Pacific Ocean rockfish genomes offer new insights into the genetic determinants of aging

Genomes assembled from Pacific Ocean rockfishes – some species of which are among the longest-living vertebrates known – reveal new insights into the genetic determinants of aging. "Humans live longer than most vertebrates, but long-lived rockfish can offer humans strategies for improvement," write J. Yuyang Lu and colleagues in a related Perspective.

"Genetic adaptations found in rockfish illustrate that strategies that improve DNA repair and control inflammation may extend life span and health span." Although vertebrate species have evolved an astounding diversity of lifespans, from a 5-week life cycle to a 400-year lifespan, most share several distinct hallmarks of aging that are also directly linked to human health and disease, including immunosenescence, inflammation and stem cell exhaustion. According to Sree Rohit Raj Kolora and colleagues, understanding the genetic basis of lifespan variation across vertebrates can provide important insights into human health and activity in old age.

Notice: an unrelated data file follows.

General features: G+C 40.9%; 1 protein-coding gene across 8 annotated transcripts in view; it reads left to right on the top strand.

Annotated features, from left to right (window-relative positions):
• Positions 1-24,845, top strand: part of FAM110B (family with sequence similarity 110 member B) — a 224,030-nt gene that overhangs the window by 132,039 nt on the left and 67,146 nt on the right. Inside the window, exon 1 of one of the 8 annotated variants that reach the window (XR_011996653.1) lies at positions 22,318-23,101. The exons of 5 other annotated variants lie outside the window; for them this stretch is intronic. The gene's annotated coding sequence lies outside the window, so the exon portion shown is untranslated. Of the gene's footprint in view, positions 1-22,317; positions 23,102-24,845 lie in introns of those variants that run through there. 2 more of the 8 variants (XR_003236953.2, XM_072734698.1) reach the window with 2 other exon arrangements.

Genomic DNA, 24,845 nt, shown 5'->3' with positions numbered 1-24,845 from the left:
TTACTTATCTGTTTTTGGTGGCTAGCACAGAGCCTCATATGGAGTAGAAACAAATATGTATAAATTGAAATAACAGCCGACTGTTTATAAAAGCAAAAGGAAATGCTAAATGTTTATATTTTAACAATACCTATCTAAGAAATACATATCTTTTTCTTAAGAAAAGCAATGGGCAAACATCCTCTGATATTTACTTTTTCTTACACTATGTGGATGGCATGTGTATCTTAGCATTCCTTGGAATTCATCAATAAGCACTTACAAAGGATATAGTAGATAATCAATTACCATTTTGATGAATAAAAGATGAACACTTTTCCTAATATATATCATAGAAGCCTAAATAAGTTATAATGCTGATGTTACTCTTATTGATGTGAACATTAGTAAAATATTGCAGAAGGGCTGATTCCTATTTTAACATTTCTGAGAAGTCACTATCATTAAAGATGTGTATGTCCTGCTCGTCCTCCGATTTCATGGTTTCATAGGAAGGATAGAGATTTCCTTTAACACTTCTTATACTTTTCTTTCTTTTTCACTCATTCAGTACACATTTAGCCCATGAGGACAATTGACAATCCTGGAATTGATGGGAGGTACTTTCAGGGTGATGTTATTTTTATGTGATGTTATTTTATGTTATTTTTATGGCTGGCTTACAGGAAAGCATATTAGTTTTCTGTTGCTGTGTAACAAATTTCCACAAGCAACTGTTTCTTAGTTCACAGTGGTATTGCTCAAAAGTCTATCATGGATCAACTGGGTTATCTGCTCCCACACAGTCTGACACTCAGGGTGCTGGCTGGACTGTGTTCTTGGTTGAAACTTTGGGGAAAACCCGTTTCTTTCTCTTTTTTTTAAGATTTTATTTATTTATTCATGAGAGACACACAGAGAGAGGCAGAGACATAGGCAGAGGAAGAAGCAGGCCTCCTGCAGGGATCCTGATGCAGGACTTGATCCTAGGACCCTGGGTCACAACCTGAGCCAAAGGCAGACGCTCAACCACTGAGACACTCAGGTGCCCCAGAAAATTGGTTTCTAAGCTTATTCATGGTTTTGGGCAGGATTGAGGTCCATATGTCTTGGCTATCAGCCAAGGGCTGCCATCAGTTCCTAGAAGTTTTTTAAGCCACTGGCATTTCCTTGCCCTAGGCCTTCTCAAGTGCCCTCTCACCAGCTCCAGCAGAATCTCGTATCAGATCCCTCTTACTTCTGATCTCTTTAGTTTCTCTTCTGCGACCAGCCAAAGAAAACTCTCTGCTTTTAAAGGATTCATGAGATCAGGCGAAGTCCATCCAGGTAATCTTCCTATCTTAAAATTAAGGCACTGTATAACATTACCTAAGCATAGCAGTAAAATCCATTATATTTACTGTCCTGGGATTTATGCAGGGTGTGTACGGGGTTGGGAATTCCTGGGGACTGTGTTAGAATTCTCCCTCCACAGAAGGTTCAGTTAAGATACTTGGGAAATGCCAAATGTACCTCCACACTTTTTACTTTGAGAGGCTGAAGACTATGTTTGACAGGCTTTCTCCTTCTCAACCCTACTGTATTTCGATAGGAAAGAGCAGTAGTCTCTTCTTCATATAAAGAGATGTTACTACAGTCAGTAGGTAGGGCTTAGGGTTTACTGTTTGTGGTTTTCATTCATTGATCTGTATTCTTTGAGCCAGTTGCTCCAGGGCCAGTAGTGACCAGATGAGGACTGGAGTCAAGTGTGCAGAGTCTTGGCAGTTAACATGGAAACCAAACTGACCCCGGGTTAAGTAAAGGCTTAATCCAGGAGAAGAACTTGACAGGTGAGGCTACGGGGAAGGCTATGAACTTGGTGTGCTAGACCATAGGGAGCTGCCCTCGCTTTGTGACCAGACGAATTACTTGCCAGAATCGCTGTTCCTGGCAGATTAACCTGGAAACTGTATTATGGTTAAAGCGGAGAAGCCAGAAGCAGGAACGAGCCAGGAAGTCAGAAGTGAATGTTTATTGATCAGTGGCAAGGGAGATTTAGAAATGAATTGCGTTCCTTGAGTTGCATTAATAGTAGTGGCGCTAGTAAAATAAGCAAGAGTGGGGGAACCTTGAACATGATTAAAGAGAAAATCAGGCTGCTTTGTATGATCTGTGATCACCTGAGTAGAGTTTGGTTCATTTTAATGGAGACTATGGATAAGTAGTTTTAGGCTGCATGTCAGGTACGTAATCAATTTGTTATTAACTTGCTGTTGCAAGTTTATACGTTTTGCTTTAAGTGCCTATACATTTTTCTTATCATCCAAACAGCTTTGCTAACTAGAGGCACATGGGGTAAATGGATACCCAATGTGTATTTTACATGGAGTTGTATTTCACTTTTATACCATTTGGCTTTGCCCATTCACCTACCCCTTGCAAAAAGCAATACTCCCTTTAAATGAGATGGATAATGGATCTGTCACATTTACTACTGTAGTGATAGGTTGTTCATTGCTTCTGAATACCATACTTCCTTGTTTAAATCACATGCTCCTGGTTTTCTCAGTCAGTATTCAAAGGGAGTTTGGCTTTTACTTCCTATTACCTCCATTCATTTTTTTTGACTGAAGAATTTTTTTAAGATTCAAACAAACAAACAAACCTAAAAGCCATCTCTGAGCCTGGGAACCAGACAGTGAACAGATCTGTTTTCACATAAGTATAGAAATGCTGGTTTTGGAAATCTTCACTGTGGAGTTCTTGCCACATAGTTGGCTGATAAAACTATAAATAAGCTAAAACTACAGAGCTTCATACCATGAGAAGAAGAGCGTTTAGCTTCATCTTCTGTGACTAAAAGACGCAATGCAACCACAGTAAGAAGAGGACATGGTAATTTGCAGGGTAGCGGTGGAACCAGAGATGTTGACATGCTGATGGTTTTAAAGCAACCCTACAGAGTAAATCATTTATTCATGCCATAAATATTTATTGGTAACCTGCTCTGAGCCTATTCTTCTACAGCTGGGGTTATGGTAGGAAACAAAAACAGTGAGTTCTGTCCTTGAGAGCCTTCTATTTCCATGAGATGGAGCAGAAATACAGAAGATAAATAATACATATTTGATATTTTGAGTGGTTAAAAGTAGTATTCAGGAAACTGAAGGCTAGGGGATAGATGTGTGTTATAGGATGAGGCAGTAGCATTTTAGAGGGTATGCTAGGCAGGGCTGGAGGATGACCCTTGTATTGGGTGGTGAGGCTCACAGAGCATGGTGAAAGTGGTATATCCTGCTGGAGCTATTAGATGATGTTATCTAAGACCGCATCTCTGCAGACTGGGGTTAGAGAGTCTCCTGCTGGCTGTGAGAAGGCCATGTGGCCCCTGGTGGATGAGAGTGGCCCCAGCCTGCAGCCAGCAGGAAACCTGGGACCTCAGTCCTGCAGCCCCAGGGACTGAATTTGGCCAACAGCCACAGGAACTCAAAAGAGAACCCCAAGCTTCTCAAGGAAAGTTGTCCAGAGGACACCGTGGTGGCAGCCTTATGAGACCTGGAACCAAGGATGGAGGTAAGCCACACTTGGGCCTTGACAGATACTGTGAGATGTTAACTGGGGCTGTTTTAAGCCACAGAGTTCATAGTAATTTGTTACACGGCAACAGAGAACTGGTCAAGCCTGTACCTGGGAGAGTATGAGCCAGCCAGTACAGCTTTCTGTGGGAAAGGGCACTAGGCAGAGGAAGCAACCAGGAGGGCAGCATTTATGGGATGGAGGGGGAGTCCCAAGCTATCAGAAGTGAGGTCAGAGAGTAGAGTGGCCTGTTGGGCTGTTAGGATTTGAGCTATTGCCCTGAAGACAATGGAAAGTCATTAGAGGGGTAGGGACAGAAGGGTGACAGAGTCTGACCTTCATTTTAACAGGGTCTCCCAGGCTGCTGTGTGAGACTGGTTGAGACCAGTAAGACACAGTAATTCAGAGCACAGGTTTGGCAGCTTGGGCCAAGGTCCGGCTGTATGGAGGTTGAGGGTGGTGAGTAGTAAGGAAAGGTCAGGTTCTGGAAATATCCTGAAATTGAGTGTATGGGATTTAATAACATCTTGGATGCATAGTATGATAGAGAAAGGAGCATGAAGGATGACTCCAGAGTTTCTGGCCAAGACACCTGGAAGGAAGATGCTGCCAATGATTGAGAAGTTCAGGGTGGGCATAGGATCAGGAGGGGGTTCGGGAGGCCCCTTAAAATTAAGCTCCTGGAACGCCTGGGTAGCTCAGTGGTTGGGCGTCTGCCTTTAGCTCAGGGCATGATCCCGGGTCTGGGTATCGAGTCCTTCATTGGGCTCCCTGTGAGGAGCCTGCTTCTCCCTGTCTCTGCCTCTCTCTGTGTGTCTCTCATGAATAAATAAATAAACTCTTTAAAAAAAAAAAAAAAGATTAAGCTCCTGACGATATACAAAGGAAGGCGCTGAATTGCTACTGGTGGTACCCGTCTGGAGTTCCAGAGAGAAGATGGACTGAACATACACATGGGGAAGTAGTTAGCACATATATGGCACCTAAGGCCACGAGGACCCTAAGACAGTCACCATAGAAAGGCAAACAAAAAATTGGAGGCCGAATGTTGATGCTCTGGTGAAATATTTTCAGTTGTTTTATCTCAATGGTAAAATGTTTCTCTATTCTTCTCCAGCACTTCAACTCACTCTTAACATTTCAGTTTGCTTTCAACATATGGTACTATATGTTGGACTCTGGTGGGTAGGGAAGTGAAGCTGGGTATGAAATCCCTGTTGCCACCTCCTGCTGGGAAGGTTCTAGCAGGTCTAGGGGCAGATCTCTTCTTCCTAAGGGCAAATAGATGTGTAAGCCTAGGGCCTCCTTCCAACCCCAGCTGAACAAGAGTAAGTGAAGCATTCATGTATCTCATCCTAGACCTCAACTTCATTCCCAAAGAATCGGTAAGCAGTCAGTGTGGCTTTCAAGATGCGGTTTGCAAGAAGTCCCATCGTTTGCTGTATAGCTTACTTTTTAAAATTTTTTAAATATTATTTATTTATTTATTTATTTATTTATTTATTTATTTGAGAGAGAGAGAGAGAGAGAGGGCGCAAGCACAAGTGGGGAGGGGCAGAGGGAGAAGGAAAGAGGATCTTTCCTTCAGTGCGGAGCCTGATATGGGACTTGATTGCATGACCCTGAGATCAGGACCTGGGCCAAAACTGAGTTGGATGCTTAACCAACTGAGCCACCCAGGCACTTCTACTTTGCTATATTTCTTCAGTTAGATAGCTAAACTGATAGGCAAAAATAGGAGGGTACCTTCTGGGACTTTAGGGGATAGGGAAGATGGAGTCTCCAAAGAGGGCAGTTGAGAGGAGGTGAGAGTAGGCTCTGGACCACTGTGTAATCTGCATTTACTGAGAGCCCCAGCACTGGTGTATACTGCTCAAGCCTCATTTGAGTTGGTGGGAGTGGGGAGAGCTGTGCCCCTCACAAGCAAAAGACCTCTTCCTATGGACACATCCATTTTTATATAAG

Rockfishes of the Pacific Ocean exhibit considerable variation in lifespan, ranging from 11 years to as many as 200. This diversity among closely related species provides a unique opportunity to study the genetic origin and evolution of extreme lifespan adaptations. To identify the genetic drivers of longevity in these creatures, Kolora et al. sequenced and performed a genomic analysis of 88 different long- and short-lived rockfish species. From this analysis, the authors identified repeated signatures of positive selection in DNA repair pathways in long-lived taxa and 137 longevity-associated genes that affect life span both directly, through influencing insulin signaling and other pathways, as well as indirectly, by affecting size and environmental adaptations.

The findings illustrate the genetic innovations that underlie the diversity of life histories among rockfishes. Kolora et al. also revealed an expansion of the immunosuppressive butyrophillin gene family in long-lived rockfish, suggesting that these species have more control over inflammaging, or the increased systemic inflammation with age, which may play an important role in modulating life span.

Source:
Journal reference:

Kolora, S.R.R., et al. (2021) Origins and evolution of extreme life span in Pacific Ocean rockfishes. Science. doi.org/10.1126/science.abg5332.

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